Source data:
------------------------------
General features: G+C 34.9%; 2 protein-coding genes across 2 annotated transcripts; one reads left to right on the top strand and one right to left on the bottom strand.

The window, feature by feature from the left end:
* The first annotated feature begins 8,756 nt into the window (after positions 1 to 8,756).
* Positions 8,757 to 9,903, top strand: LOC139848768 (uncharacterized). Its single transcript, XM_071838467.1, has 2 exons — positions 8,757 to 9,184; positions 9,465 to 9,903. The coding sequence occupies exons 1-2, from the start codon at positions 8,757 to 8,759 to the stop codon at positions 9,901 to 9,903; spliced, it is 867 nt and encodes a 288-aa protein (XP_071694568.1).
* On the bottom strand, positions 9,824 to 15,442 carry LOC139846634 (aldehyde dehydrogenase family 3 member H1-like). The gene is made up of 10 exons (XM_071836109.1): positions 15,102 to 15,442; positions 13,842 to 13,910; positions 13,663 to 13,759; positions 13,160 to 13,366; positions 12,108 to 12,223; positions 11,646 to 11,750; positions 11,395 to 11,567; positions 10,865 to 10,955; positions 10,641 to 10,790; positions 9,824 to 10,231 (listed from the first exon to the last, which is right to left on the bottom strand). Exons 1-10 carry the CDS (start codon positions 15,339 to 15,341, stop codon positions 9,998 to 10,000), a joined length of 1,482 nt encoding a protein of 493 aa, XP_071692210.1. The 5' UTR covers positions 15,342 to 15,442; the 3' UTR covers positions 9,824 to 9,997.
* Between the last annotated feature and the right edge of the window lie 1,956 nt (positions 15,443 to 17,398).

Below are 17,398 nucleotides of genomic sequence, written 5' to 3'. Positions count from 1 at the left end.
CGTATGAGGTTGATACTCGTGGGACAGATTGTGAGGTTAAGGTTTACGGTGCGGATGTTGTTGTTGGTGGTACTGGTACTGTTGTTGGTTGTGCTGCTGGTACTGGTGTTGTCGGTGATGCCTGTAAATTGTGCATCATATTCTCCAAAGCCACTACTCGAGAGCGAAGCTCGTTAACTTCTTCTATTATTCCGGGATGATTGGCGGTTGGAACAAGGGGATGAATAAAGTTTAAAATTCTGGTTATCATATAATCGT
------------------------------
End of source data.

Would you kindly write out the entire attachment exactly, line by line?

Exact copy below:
General features: G+C 34.9%; 2 protein-coding genes across 2 annotated transcripts; one reads left to right on the top strand and one right to left on the bottom strand.

The window, feature by feature from the left end:
* The first annotated feature begins 8,756 nt into the window (after positions 1 to 8,756).
* Positions 8,757 to 9,903, top strand: LOC139848768 (uncharacterized). Its single transcript, XM_071838467.1, has 2 exons — positions 8,757 to 9,184; positions 9,465 to 9,903. The coding sequence occupies exons 1-2, from the start codon at positions 8,757 to 8,759 to the stop codon at positions 9,901 to 9,903; spliced, it is 867 nt and encodes a 288-aa protein (XP_071694568.1).
* On the bottom strand, positions 9,824 to 15,442 carry LOC139846634 (aldehyde dehydrogenase family 3 member H1-like). The gene is made up of 10 exons (XM_071836109.1): positions 15,102 to 15,442; positions 13,842 to 13,910; positions 13,663 to 13,759; positions 13,160 to 13,366; positions 12,108 to 12,223; positions 11,646 to 11,750; positions 11,395 to 11,567; positions 10,865 to 10,955; positions 10,641 to 10,790; positions 9,824 to 10,231 (listed from the first exon to the last, which is right to left on the bottom strand). Exons 1-10 carry the CDS (start codon positions 15,339 to 15,341, stop codon positions 9,998 to 10,000), a joined length of 1,482 nt encoding a protein of 493 aa, XP_071692210.1. The 5' UTR covers positions 15,342 to 15,442; the 3' UTR covers positions 9,824 to 9,997.
* Between the last annotated feature and the right edge of the window lie 1,956 nt (positions 15,443 to 17,398).

Below are 17,398 nucleotides of genomic sequence, written 5' to 3'. Positions count from 1 at the left end.
CGTATGAGGTTGATACTCGTGGGACAGATTGTGAGGTTAAGGTTTACGGTGCGGATGTTGTTGTTGGTGGTACTGGTACTGTTGTTGGTTGTGCTGCTGGTACTGGTGTTGTCGGTGATGCCTGTAAATTGTGCATCATATTCTCCAAAGCCACTACTCGAGAGCGAAGCTCGTTAACTTCTTCTATTATTCCGGGATGATTGGCGGTTGGAACAAGGGGATGAATAAAGTTTAAAATTCTGGTTATCATATAATCGT